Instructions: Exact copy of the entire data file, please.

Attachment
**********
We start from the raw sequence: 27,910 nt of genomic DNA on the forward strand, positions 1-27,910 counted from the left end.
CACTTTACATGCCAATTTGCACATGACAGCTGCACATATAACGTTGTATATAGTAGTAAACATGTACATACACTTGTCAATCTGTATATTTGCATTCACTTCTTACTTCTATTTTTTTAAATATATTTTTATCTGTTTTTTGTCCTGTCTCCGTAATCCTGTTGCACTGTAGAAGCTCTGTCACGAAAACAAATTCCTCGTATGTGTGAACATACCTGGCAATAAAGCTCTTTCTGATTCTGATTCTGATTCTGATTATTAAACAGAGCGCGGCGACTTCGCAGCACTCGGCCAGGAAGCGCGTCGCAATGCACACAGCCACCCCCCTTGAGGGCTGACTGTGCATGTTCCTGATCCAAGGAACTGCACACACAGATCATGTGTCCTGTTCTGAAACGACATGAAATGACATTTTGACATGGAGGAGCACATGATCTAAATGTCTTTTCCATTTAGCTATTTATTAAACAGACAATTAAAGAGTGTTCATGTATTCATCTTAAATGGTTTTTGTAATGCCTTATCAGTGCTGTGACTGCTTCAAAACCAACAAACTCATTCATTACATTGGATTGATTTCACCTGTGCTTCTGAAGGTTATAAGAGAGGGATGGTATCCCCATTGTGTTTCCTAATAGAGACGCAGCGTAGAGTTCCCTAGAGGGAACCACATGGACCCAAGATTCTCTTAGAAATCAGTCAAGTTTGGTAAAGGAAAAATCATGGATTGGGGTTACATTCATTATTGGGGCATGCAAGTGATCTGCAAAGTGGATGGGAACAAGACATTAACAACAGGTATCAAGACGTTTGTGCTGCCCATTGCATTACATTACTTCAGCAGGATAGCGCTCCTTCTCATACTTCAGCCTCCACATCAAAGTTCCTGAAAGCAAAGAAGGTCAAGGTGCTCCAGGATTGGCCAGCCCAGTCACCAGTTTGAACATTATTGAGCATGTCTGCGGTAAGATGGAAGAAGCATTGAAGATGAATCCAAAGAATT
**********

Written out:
We start from the raw sequence: 27,910 nt of genomic DNA on the forward strand, positions 1-27,910 counted from the left end.
CACTTTACATGCCAATTTGCACATGACAGCTGCACATATAACGTTGTATATAGTAGTAAACATGTACATACACTTGTCAATCTGTATATTTGCATTCACTTCTTACTTCTATTTTTTTAAATATATTTTTATCTGTTTTTTGTCCTGTCTCCGTAATCCTGTTGCACTGTAGAAGCTCTGTCACGAAAACAAATTCCTCGTATGTGTGAACATACCTGGCAATAAAGCTCTTTCTGATTCTGATTCTGATTCTGATTATTAAACAGAGCGCGGCGACTTCGCAGCACTCGGCCAGGAAGCGCGTCGCAATGCACACAGCCACCCCCCTTGAGGGCTGACTGTGCATGTTCCTGATCCAAGGAACTGCACACACAGATCATGTGTCCTGTTCTGAAACGACATGAAATGACATTTTGACATGGAGGAGCACATGATCTAAATGTCTTTTCCATTTAGCTATTTATTAAACAGACAATTAAAGAGTGTTCATGTATTCATCTTAAATGGTTTTTGTAATGCCTTATCAGTGCTGTGACTGCTTCAAAACCAACAAACTCATTCATTACATTGGATTGATTTCACCTGTGCTTCTGAAGGTTATAAGAGAGGGATGGTATCCCCATTGTGTTTCCTAATAGAGACGCAGCGTAGAGTTCCCTAGAGGGAACCACATGGACCCAAGATTCTCTTAGAAATCAGTCAAGTTTGGTAAAGGAAAAATCATGGATTGGGGTTACATTCATTATTGGGGCATGCAAGTGATCTGCAAAGTGGATGGGAACAAGACATTAACAACAGGTATCAAGACGTTTGTGCTGCCCATTGCATTACATTACTTCAGCAGGATAGCGCTCCTTCTCATACTTCAGCCTCCACATCAAAGTTCCTGAAAGCAAAGAAGGTCAAGGTGCTCCAGGATTGGCCAGCCCAGTCACCAGTTTGAACATTATTGAGCATGTCTGCGGTAAGATGGAAGAAGCATTGAAGATGAATCCAAAGAATT